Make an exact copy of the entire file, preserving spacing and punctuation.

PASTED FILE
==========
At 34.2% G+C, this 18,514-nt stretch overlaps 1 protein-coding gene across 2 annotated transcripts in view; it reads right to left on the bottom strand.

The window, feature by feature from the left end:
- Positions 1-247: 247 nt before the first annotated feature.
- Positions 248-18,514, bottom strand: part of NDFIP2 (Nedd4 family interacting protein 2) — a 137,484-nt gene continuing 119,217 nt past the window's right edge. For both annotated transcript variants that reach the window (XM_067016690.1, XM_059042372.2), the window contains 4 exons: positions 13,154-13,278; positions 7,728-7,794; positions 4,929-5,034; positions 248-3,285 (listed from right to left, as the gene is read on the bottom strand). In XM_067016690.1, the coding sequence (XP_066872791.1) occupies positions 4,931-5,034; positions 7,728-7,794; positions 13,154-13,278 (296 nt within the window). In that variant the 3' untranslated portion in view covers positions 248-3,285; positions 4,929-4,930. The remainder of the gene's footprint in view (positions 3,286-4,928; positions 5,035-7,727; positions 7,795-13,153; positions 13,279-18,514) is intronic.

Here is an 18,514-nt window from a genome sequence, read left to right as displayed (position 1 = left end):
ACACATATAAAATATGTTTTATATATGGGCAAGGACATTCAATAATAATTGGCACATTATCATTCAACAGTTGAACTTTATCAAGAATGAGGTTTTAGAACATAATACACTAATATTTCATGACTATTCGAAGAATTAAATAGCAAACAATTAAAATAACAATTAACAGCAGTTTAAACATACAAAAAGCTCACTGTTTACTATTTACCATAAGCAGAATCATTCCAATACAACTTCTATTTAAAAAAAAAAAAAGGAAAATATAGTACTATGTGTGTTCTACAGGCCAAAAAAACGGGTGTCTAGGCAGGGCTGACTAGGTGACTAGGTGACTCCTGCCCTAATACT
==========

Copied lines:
At 34.2% G+C, this 18,514-nt stretch overlaps 1 protein-coding gene across 2 annotated transcripts in view; it reads right to left on the bottom strand.

The window, feature by feature from the left end:
- Positions 1-247: 247 nt before the first annotated feature.
- Positions 248-18,514, bottom strand: part of NDFIP2 (Nedd4 family interacting protein 2) — a 137,484-nt gene continuing 119,217 nt past the window's right edge. For both annotated transcript variants that reach the window (XM_067016690.1, XM_059042372.2), the window contains 4 exons: positions 13,154-13,278; positions 7,728-7,794; positions 4,929-5,034; positions 248-3,285 (listed from right to left, as the gene is read on the bottom strand). In XM_067016690.1, the coding sequence (XP_066872791.1) occupies positions 4,931-5,034; positions 7,728-7,794; positions 13,154-13,278 (296 nt within the window). In that variant the 3' untranslated portion in view covers positions 248-3,285; positions 4,929-4,930. The remainder of the gene's footprint in view (positions 3,286-4,928; positions 5,035-7,727; positions 7,795-13,153; positions 13,279-18,514) is intronic.

Here is an 18,514-nt window from a genome sequence, read left to right as displayed (position 1 = left end):
ACACATATAAAATATGTTTTATATATGGGCAAGGACATTCAATAATAATTGGCACATTATCATTCAACAGTTGAACTTTATCAAGAATGAGGTTTTAGAACATAATACACTAATATTTCATGACTATTCGAAGAATTAAATAGCAAACAATTAAAATAACAATTAACAGCAGTTTAAACATACAAAAAGCTCACTGTTTACTATTTACCATAAGCAGAATCATTCCAATACAACTTCTATTTAAAAAAAAAAAAAGGAAAATATAGTACTATGTGTGTTCTACAGGCCAAAAAAACGGGTGTCTAGGCAGGGCTGACTAGGTGACTAGGTGACTCCTGCCCTAATACT